Article By Brittany Loggins
Sex therapy is a type of psychotherapy that couples can undergo together, or that individuals can seek out on their own. While couples often look into sex therapy because of sexual dysfunction or when some part of their sexual relationship is off, it can also be used as a tool to keep relationships strong and transparent for years to come.
It is typically a form of talk therapy, so couples or individuals can expect to talk about their hesitations or concerns when it comes to physical intimacy.
“Sex therapy is all about feeling good,” says Stephen Snyder, MD, a New York City-based sex therapist and the author of Love Worth Making: How to Have Ridiculously Great Sex in a Long-Lasting Relationship, “You can’t accomplish anything in sex therapy unless what you’re doing is making you feel good.”
Types of Sex Therapy
Talk therapy is the primary method of sex therapy. Couples can expect to work on their general communication skills, explain the points of sensitivity that they’ve discovered in regard to sex in the past, and even expand on their knowledge of sex education.
In one study, therapists who were reporting on their caseloads said that desire discrepancies were the most common issues between couples. This means that one partner wants to have sex more or less often than the other. This can often stem from emotional concerns and even high stress levels, both of which can be addressed during talk therapy.
Sensate focus is a behavioral form of sex therapy that hones in on the details of a couple’s relationship, and then has them complete behavioral exercises. This can involve homework assignments that prompt couples to focus on physical interactions that they enjoy without the pressure of penetrative sex.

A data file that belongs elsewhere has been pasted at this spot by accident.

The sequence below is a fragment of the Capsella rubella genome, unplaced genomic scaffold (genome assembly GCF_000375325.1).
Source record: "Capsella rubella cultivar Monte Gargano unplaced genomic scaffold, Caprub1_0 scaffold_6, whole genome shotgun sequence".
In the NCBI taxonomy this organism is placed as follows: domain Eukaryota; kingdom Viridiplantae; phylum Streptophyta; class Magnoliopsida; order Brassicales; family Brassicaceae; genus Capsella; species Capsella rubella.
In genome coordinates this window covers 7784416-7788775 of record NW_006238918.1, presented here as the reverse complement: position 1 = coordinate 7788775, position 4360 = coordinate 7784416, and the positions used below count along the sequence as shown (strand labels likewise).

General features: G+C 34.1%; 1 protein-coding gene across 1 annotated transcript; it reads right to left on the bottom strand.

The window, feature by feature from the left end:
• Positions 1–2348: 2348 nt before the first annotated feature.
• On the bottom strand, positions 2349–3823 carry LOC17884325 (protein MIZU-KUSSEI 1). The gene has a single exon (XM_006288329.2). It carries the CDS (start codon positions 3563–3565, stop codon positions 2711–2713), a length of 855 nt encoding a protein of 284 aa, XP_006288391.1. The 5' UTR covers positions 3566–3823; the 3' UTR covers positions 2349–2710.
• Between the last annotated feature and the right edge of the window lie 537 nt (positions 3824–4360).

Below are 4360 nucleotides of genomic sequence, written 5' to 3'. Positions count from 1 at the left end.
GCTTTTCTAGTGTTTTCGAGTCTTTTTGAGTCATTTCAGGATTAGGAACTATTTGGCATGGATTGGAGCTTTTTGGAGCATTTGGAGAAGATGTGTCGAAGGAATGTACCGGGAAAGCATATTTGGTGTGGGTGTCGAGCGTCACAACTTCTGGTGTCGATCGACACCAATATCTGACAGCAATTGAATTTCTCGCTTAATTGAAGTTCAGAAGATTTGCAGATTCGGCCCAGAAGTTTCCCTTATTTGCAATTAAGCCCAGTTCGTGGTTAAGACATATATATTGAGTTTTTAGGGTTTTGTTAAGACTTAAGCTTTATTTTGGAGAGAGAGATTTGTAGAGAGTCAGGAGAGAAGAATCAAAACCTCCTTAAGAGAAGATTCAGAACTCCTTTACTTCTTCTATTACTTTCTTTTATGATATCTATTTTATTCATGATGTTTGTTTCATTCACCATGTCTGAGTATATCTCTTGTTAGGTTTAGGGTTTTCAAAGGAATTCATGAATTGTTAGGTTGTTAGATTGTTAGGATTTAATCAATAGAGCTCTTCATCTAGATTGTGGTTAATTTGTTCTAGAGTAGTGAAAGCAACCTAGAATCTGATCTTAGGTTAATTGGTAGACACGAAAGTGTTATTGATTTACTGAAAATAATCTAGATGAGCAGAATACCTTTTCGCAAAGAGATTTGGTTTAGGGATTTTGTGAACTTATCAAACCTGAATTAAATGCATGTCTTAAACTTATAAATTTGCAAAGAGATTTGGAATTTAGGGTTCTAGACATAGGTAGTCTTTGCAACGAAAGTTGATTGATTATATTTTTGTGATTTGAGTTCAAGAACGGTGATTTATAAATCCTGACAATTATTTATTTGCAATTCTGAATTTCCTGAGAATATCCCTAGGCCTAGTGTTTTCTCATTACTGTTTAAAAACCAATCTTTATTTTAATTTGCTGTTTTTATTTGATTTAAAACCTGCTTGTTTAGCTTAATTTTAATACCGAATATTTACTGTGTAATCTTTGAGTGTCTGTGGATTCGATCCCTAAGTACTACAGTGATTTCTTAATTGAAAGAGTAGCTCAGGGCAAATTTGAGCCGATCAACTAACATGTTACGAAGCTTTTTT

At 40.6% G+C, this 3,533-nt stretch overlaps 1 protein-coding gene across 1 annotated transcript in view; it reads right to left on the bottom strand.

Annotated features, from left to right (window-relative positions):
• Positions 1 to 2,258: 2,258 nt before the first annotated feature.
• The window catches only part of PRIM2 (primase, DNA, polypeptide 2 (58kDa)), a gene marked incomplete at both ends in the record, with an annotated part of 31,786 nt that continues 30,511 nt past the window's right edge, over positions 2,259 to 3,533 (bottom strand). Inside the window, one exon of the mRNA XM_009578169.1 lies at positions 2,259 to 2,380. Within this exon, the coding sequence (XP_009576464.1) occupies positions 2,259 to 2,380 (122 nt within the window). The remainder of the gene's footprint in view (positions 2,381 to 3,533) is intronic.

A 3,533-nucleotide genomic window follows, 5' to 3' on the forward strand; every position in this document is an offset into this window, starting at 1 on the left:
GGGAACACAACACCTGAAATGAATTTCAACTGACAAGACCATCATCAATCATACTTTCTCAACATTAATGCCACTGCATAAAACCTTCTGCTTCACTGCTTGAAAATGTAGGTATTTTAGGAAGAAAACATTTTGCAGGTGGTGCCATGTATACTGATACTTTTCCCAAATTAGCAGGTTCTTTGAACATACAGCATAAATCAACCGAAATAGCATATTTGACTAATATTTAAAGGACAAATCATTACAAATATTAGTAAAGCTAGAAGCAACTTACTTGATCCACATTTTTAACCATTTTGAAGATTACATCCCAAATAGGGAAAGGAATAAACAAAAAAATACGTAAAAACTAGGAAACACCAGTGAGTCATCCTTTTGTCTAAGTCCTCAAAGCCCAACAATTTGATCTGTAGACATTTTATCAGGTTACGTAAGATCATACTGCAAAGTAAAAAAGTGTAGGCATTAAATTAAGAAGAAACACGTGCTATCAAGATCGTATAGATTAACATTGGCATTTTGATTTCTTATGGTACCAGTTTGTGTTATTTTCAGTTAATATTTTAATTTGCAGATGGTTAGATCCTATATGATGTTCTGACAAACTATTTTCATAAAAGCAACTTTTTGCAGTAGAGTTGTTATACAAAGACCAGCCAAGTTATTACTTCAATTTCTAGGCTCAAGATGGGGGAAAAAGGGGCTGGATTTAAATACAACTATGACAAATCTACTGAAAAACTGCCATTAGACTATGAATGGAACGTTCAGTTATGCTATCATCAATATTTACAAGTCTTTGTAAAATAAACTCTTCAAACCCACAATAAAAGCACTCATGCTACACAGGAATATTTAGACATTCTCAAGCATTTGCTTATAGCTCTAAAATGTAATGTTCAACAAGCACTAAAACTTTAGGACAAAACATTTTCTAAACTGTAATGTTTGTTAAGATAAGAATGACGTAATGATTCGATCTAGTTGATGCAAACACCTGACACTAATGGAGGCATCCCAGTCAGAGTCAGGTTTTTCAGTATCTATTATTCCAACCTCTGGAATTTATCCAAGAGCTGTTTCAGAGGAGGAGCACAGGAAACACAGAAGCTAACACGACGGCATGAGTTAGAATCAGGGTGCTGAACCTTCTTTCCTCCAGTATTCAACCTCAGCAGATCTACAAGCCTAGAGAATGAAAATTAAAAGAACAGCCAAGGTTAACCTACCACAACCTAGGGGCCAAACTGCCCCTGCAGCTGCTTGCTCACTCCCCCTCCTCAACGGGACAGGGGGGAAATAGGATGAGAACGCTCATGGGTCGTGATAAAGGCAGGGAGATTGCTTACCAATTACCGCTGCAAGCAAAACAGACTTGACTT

This type of therapy typically also asks couples to take any sexual acts that might be causing anxiety off the table for a period of time. The goal is to enhance the way the couple experiences intimacy, and to help them build on that by working through any preexisting issues.
Many therapists will combine these types of therapy or work in aspects of both during different sessions.
Snyder sets these three goals as he goes into sessions:
- He works to identify exactly what the person or couple wants to accomplish.
- He gets the story in as much detail as possible, of what’s actually happening in bed—and in both people’s heads.
- He works to determine what each partner would consider satisfying and how each person can keep these things in mind during sex.
Snyder explains that there are benefits to meeting both with individuals and couples—with individuals he says he can find out what’s going on their head, and with couples he says he gets a more well-rounded idea of what’s going on in bed. He likes to do all of the above over the course of a one-hour session.
“It’s possible to see a couple for 15 minutes, then see each person alone for 15 minutes, then wrap up with everyone together, confident that I’ve heard all angles,” says Snyder.
This also allows Snyder to get an idea of how the couple interacts with one another, and how or if they change when they’re on their own.
What Sex Therapy Can Help With